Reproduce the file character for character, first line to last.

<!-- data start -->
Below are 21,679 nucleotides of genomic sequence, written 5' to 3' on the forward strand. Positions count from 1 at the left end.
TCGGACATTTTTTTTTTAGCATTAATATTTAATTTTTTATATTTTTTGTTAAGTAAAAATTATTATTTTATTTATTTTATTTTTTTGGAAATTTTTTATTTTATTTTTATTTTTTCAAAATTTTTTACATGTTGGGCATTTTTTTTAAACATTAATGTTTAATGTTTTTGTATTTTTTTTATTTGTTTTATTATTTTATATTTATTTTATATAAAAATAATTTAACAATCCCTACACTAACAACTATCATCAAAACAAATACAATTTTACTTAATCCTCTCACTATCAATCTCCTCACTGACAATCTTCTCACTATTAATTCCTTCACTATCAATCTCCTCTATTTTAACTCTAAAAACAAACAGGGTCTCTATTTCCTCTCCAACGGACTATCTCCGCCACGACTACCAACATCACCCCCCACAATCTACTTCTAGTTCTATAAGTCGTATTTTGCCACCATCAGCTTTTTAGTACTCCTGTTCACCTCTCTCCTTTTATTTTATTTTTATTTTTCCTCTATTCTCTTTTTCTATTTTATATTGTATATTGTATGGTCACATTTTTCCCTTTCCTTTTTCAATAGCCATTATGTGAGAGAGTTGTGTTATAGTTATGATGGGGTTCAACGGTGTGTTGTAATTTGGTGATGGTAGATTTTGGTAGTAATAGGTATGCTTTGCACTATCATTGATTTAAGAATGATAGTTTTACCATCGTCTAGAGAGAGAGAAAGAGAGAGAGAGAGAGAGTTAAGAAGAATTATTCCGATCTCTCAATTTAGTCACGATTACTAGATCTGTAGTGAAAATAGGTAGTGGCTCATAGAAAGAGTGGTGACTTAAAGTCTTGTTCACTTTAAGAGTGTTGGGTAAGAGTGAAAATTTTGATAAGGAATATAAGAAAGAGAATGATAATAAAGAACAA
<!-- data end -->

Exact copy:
Below are 21,679 nucleotides of genomic sequence, written 5' to 3' on the forward strand. Positions count from 1 at the left end.
TCGGACATTTTTTTTTTAGCATTAATATTTAATTTTTTATATTTTTTGTTAAGTAAAAATTATTATTTTATTTATTTTATTTTTTTGGAAATTTTTTATTTTATTTTTATTTTTTCAAAATTTTTTACATGTTGGGCATTTTTTTTAAACATTAATGTTTAATGTTTTTGTATTTTTTTTATTTGTTTTATTATTTTATATTTATTTTATATAAAAATAATTTAACAATCCCTACACTAACAACTATCATCAAAACAAATACAATTTTACTTAATCCTCTCACTATCAATCTCCTCACTGACAATCTTCTCACTATTAATTCCTTCACTATCAATCTCCTCTATTTTAACTCTAAAAACAAACAGGGTCTCTATTTCCTCTCCAACGGACTATCTCCGCCACGACTACCAACATCACCCCCCACAATCTACTTCTAGTTCTATAAGTCGTATTTTGCCACCATCAGCTTTTTAGTACTCCTGTTCACCTCTCTCCTTTTATTTTATTTTTATTTTTCCTCTATTCTCTTTTTCTATTTTATATTGTATATTGTATGGTCACATTTTTCCCTTTCCTTTTTCAATAGCCATTATGTGAGAGAGTTGTGTTATAGTTATGATGGGGTTCAACGGTGTGTTGTAATTTGGTGATGGTAGATTTTGGTAGTAATAGGTATGCTTTGCACTATCATTGATTTAAGAATGATAGTTTTACCATCGTCTAGAGAGAGAGAAAGAGAGAGAGAGAGAGAGTTAAGAAGAATTATTCCGATCTCTCAATTTAGTCACGATTACTAGATCTGTAGTGAAAATAGGTAGTGGCTCATAGAAAGAGTGGTGACTTAAAGTCTTGTTCACTTTAAGAGTGTTGGGTAAGAGTGAAAATTTTGATAAGGAATATAAGAAAGAGAATGATAATAAAGAACAA